CM Punk: I would rather see Austin/Punk, too. I would love to poll everybody who is going to order Wrestlemania and ask them, what would you rather see: Would you rather see Cena/Rock or Stone Cold/CM Punk? I'm biased, obviously, but I think we'd have a landslide victory. It's up to Steve, really, but he's certainly not going to do it this year. Honestly, if Steve Austin comes back to wrestling, he should be the main event of Wrestlemania, but he can't right now, because Dwayne is. I think Dwayne would get a little bit hurt if Steve took his Mania spot, but then at least Dwayne would understand how the rest of us feel. So I know that's not going to happen this year, but I would love for it to happen next year. I don't want to say it's a goal of mine, but it's definitely something that would be challenging and fun to do. I think Austin was the best worker for many, many, many, many, many years, and that's even pre-Stone Cold. "Stunning" Steve Austin was amazing.
Jon Robinson: So with Austin out this year, who would you like to face? Chris Jericho? The Undertaker?
CM Punk: To me, this is the $65,000 question ... or is it $64,000? It's tough to tell with inflation. Anyway, that's the thing, I guess I've finally broken through and now I'm this newly minted main event, top WWE wrestler and everybody is wondering what I'm doing for Wrestlemania. This has been the story of my life. Every year leading up to Wrestlemania, I don't even know if I'm going to be on the show. I remember I had to pitch in order to get me and Rey [Mysterio] for Wrestlemania. It's not like they were coming to me, so I went to Rey, asked him if he knew what he was doing, and came to him with my idea. He loved it, so we ran with it. So every year, I'm sitting here crossing my fingers that I'm in Wrestlemania. Even last year, I was on Wrestlemania because Randy [Orton] needed somebody to wrestle, let's be honest. This is the first year where it really seems like, oh crap, we actually have to do something with Punk at Wrestlemania and it has to be high-caliber, it has to be big.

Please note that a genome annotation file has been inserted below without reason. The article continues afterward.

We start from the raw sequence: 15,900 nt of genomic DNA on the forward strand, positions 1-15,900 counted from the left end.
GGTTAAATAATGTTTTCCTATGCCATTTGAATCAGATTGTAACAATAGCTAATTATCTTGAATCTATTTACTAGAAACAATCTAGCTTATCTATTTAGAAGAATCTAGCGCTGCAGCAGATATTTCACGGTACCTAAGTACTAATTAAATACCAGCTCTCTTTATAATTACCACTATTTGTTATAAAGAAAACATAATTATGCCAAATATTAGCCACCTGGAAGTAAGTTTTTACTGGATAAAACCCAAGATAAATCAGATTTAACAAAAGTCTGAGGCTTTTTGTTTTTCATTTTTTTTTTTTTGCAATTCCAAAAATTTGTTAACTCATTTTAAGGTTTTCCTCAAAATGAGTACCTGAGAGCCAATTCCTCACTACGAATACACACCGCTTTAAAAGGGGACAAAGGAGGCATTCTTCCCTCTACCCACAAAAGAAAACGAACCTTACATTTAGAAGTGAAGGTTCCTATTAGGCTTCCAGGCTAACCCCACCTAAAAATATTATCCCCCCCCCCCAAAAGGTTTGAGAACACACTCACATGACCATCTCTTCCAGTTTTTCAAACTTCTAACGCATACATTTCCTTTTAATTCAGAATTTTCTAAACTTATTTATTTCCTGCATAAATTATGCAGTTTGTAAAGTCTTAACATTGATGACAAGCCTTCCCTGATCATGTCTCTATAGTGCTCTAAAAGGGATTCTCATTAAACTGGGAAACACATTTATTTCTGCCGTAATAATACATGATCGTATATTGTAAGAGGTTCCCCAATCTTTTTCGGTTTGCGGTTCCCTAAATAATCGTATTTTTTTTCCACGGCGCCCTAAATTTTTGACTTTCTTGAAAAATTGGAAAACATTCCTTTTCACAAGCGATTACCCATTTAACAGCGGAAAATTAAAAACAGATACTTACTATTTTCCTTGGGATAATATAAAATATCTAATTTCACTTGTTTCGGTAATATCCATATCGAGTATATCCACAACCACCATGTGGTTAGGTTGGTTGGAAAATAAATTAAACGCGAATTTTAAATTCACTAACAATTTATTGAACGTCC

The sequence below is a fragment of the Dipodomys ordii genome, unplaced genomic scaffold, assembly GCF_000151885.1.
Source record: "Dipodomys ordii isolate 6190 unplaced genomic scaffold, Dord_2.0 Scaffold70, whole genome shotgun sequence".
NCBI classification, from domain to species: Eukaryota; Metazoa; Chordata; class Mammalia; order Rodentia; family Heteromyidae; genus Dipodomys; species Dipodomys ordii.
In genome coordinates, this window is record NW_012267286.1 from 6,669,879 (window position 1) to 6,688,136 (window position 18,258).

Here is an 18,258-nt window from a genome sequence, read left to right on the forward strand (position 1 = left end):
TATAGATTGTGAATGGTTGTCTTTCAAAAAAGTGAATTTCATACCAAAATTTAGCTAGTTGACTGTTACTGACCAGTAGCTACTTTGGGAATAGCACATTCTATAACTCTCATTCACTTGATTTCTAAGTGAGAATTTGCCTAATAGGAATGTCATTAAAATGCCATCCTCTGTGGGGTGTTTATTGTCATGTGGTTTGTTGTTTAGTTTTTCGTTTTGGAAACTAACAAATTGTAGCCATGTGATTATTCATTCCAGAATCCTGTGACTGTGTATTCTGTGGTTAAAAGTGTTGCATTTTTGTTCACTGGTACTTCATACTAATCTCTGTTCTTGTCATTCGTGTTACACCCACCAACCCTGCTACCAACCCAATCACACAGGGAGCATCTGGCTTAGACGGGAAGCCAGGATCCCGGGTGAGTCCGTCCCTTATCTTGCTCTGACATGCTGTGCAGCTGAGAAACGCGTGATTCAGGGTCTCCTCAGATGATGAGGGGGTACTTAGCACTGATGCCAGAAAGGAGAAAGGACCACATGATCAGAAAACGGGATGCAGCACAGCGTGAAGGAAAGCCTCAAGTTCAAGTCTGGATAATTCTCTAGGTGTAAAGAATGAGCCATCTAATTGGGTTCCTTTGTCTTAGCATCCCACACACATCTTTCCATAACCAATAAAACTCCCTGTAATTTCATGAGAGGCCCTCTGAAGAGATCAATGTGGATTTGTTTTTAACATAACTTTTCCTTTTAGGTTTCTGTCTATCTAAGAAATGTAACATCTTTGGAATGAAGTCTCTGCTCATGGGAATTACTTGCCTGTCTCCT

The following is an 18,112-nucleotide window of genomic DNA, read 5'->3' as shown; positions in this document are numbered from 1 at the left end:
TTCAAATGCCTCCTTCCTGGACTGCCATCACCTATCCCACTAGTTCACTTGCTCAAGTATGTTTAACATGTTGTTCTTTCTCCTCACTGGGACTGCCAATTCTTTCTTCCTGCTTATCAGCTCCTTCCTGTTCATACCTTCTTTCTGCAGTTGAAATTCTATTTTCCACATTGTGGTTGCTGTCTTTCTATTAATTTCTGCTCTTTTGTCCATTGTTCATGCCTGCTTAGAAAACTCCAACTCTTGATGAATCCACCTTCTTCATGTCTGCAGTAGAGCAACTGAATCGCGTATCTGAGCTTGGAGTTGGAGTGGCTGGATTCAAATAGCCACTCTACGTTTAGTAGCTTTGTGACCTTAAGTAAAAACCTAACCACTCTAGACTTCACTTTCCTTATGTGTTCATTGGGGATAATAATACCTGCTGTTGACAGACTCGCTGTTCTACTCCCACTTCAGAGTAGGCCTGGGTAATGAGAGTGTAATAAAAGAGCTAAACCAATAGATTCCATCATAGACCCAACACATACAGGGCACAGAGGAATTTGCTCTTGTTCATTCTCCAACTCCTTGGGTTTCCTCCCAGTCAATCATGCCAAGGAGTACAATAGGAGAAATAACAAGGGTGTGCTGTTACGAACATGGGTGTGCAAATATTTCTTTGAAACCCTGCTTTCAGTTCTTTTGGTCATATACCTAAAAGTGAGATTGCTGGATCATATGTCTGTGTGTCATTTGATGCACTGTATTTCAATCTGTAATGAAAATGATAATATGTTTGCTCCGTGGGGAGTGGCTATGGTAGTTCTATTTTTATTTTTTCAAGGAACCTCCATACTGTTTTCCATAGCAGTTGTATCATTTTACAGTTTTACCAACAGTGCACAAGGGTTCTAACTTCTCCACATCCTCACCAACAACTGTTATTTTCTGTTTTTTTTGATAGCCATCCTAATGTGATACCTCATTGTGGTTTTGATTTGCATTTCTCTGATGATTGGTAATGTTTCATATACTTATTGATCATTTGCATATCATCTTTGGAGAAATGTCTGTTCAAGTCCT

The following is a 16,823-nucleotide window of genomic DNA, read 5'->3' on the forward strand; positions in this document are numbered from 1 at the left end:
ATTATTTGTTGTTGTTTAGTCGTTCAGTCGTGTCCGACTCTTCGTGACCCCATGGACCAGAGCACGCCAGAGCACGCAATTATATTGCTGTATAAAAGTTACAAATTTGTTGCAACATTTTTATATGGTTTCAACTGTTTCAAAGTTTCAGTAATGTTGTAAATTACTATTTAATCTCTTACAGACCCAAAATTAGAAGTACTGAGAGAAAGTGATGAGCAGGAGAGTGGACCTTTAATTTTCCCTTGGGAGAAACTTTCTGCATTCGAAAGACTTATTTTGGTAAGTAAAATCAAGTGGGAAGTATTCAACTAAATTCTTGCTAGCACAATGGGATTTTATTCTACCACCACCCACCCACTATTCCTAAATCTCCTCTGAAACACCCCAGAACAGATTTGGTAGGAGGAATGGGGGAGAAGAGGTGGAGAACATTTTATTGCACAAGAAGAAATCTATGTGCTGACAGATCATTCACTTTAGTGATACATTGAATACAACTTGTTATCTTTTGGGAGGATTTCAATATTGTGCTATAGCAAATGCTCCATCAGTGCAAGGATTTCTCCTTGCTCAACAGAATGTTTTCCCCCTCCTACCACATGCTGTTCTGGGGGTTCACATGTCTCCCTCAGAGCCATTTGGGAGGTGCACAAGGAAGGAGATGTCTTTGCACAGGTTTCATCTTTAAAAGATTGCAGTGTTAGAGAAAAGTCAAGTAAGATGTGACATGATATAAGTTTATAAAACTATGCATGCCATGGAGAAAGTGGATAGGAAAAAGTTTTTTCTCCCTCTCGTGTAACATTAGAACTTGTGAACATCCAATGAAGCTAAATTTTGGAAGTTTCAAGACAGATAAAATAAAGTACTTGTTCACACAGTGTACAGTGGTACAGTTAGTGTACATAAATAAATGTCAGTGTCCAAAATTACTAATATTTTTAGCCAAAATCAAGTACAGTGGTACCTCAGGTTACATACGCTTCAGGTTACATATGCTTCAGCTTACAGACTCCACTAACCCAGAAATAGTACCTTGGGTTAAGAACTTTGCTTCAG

So who am I going to wrestle? I don't know. I get a lot of, "You should wrestle Undertaker." I would love to. That would kick ass. He is one of my favorite guys to work with. I get a lot of, "It's going to be you and Jericho," but you know what, he doesn't work here. Obviously, he could come back between now and then, but who knows.
Jon Robinson: You live the Straight Edge lifestyle and preach about it on the show. I was just wondering if you got the chance to watch the "E:60" feature on Scott Hall, and from your drug-free perspective, what you thought of watching the rise and fall due to drugs of someone who at one time was at the top of this business?
CM Punk: I'm not going to say it's a sad story. He's in an unfortunate situation, but anyone in that situation has to want to get well. I have plenty of friends who were junkies, but they're clean now. They always come to a point in their lives where it's rock bottom, and they realize they have to get better. People can try and help Scott as much as they want, but he's not going to get better unless he really wants to. One thing that bothers me about the whole thing is the perception that it's wrestling that drives people to do these things, because it's not. I think drugs and alcohol aren't a wrestling problem, it's a life problem, it's a people problem. There are people every day who succumb to their demons and it has nothing to do with wrestling. I'm a living, breathing example of someone who does the same exact thing, but drugs and alcohol just aren't a part of who I am. I live on the road and I'm fine. This isn't a wrestling thing.
The saddest thing about the whole Scott Hall story that I watched is when he says something like, "What do you do when the people don't cheer for you anymore?" That's way more psychologically damning than anything. I'm a realist. I know that I'm not going to be able to do this forever, nor do I want to do this forever. Do I like people chanting my name? Yes, absolutely. Do I need people chanting my name all the time? No, I like my alone time, too. I would like people to not chant my name when I'm in Whole Foods in Chicago, but that happens too, so there's a fine line. I just hope Scott wants to get better.